PM admits failings and lapses of governance in 1MDB

This article first appeared in The Edge Financial Daily, on January 24, 2018.
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KUALA LUMPUR: Prime Minister Datuk Seri Najib Razak yesterday admitted failings and lapses of governance in 1Malaysia Development Bhd (1MDB) but said they were amplified by critics and used as a tool to suggest that the country’s economy was collapsing.

“Now, I am not going to brush over this issue. There were indeed failings at the company, there were lapses of governance. There was valid cause for concern,” Najib said in his keynote address at Invest Malaysia 2018.

“This was why I ordered one of the most comprehensive and detailed investigations in Malaysia’s corporate history, one that involved multiple lawful authorities, including a bipartisan parliamentary body,” he said.

“1MDB rationalised its assets, and with the proceeds, took an aggressive approach in reducing the debts to the lowest possible levels, and the company concentrated its efforts on ensuring its two most valuable assets — Bandar Malaysia and Tun Razak Exchange — remain as attractive investment propositions to both its shareholders and its investors,” he said.

But Najib said there was a concentrated campaign to sabotage the Malaysian economy for political gain.

He also said that the government had many legacy issues to confront and singled out a former leader whom he did not name.

“Some of our development under a former leader had come with an unnecessary price tag — a class of crony capitalists whose wealth came at the cost of ordinary Malaysians. We vowed that would end,” he said.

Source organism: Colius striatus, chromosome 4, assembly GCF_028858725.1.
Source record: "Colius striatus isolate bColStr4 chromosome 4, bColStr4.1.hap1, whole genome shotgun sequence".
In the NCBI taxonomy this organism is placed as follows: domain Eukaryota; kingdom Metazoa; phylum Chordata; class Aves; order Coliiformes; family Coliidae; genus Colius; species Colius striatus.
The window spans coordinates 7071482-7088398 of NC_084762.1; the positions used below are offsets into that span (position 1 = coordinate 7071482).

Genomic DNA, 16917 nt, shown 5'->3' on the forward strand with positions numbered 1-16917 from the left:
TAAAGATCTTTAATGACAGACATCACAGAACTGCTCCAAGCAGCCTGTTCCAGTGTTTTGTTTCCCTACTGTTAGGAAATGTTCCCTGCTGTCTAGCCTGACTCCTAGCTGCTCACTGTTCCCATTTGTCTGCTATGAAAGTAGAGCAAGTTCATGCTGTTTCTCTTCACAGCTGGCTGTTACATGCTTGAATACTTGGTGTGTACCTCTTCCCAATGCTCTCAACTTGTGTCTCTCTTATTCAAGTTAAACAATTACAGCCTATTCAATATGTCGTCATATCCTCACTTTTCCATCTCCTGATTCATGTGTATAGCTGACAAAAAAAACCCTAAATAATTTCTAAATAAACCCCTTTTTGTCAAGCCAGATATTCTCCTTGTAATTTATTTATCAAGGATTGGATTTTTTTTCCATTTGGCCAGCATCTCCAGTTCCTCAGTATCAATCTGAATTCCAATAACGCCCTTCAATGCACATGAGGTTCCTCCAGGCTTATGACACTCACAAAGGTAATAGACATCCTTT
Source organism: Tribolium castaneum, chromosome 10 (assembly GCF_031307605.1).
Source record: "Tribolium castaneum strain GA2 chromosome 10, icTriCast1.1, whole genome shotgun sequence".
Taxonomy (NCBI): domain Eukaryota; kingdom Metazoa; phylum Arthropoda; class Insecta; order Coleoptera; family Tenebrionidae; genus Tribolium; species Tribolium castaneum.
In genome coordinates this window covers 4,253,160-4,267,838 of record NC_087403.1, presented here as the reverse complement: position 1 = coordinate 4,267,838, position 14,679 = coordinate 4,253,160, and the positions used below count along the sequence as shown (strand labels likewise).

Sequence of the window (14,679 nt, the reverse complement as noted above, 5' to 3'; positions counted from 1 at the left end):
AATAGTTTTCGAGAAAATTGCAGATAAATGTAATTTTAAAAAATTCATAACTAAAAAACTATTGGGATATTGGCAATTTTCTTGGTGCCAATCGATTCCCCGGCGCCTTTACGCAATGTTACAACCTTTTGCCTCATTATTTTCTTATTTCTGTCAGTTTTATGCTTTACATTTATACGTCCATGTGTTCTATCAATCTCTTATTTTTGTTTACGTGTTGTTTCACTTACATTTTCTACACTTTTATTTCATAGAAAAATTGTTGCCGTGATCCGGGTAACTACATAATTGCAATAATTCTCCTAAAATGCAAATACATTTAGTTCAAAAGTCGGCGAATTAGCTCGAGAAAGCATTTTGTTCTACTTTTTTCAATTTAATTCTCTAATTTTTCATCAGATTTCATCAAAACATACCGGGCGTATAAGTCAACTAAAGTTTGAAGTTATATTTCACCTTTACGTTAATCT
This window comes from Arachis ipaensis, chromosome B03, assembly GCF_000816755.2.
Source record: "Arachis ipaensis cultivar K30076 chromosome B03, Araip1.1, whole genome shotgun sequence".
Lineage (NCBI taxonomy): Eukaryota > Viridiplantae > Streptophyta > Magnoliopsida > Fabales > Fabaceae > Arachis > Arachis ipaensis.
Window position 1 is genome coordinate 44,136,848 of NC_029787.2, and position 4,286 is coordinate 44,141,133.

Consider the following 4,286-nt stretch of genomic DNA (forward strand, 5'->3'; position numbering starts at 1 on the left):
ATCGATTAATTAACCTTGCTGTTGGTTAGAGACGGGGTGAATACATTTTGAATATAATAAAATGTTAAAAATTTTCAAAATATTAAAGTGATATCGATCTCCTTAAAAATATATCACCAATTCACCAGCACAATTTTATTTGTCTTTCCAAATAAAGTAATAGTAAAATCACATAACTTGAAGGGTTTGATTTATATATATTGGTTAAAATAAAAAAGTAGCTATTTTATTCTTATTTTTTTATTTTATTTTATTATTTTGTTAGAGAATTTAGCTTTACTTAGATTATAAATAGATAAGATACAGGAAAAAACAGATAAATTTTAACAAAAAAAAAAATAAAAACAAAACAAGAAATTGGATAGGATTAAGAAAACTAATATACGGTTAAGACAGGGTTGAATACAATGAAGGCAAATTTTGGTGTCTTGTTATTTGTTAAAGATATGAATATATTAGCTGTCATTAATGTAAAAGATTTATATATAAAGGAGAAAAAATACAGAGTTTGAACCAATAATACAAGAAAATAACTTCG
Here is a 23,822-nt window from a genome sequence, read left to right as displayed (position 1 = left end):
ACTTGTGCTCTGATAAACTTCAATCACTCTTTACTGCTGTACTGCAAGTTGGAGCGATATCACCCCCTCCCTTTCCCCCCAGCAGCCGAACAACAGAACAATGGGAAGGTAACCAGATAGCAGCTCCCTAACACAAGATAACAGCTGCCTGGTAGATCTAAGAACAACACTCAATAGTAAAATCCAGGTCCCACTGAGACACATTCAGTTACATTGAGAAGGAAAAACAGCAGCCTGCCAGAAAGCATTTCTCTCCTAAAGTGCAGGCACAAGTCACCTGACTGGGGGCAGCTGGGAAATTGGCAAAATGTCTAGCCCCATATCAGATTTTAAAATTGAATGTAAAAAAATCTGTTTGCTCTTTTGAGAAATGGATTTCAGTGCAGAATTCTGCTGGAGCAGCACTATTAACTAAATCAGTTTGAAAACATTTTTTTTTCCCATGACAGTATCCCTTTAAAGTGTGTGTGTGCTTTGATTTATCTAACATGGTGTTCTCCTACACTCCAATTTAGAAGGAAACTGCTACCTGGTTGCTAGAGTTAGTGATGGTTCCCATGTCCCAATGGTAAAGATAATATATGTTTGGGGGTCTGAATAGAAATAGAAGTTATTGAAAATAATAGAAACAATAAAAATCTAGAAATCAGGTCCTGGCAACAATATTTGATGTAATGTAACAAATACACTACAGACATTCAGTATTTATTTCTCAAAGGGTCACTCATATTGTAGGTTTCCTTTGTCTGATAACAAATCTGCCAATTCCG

Accusing the former leader of neglecting public transport, Najib said: “One man’s obsession with the idea of a national car — which is now being turned round under international joint ownership — led to Malaysia lacking an efficient public transport system.”

“This was a serious obstacle to our ambition to achieve high-income status and for Kuala Lumpur to be a world-class capital, so we immediately took steps to rectify that and indicated that public transport would be a top priority for the government,” said Najib.

The prime minister also said that under the former leader, the government signed independent power plant concessions “that were so lopsided that consumers had to pay far more for energy than they should have, even energy they weren’t using”.

“This was a real burden to the people, so we renegotiated these concessions — because we were determined that in future, we would not allow private companies to earn excessively at the expense of ordinary Malaysians,” he said.

Najib also accused “certain politicians” of giving the impression that Malaysia is in danger of going bankrupt.

“Does it sound like it to you? I think not, and neither do the World Bank, the IMF (International Monetary Fund) or any credible independent agencies and economists.

“It is those politicians who are bankrupt of ideas. They are so desperate that they are willing to run down their own country for personal political gain,” he said.

The prime minister also referred to the recent agreement signed by Singapore and Malaysia on another cross-border rail link, and the launch of the Marina One and DUO projects jointly developed by Khazanah Nasional Bhd and Temasek Holdings (Pte) Ltd.

“That’s an example of the positive effects of leaders who try to work with other people, rather than bad-mouthing neighbours and spending their days writing sarcastic blog posts,” he said.

Highlighting the country’s economic strength, Najib said total trade grew 20.8% over the period from January to November 2017 — while in that month alone, gross exports reached a double-digit growth of 14.4%, with the highest receipts ever recorded, at RM83.5 billion.

He also noted that foreign net fund inflow recorded a positive RM10.8 billion in 2017, the highest since 2012.

“Corporate bond and sukuk new issuance amounted to RM111.2 billion for the first 11 months of the year, close to 30% higher than the whole of 2016, while Malaysia’s bond and sukuk market as a whole grew further to RM1.28 trillion.